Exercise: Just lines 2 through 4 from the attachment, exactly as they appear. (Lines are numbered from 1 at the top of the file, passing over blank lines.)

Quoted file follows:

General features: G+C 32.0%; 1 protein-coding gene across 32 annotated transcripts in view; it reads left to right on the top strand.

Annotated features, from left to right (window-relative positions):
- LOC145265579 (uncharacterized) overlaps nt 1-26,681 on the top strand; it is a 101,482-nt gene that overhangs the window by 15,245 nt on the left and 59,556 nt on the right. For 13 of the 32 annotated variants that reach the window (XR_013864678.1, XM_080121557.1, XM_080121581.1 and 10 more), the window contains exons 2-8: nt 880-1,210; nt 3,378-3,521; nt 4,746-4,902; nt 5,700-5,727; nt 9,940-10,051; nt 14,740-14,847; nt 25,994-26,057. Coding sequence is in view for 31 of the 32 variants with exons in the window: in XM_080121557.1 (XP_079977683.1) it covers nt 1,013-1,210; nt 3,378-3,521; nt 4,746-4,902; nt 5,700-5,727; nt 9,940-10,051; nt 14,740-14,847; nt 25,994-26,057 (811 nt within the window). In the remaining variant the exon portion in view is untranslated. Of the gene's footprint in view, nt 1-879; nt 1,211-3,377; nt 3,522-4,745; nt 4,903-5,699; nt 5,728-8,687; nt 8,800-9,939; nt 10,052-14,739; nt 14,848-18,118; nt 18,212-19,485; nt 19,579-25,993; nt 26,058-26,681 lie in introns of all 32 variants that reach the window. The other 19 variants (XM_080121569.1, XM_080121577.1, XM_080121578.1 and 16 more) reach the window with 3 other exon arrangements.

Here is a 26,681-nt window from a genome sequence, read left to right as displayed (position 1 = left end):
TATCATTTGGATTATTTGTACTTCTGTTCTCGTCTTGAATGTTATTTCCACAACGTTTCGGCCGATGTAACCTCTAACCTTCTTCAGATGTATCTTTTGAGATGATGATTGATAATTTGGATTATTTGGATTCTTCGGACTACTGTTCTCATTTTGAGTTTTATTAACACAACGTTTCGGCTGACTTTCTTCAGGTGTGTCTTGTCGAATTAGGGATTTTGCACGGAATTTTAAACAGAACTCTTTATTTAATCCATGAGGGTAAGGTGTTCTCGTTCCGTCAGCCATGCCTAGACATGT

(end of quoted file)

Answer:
Annotated features, from left to right (window-relative positions):
- LOC145265579 (uncharacterized) overlaps nt 1-26,681 on the top strand; it is a 101,482-nt gene that overhangs the window by 15,245 nt on the left and 59,556 nt on the right. For 13 of the 32 annotated variants that reach the window (XR_013864678.1, XM_080121557.1, XM_080121581.1 and 10 more), the window contains exons 2-8: nt 880-1,210; nt 3,378-3,521; nt 4,746-4,902; nt 5,700-5,727; nt 9,940-10,051; nt 14,740-14,847; nt 25,994-26,057. Coding sequence is in view for 31 of the 32 variants with exons in the window: in XM_080121557.1 (XP_079977683.1) it covers nt 1,013-1,210; nt 3,378-3,521; nt 4,746-4,902; nt 5,700-5,727; nt 9,940-10,051; nt 14,740-14,847; nt 25,994-26,057 (811 nt within the window). In the remaining variant the exon portion in view is untranslated. Of the gene's footprint in view, nt 1-879; nt 1,211-3,377; nt 3,522-4,745; nt 4,903-5,699; nt 5,728-8,687; nt 8,800-9,939; nt 10,052-14,739; nt 14,848-18,118; nt 18,212-19,485; nt 19,579-25,993; nt 26,058-26,681 lie in introns of all 32 variants that reach the window. The other 19 variants (XM_080121569.1, XM_080121577.1, XM_080121578.1 and 16 more) reach the window with 3 other exon arrangements.

Here is a 26,681-nt window from a genome sequence, read left to right as displayed (position 1 = left end):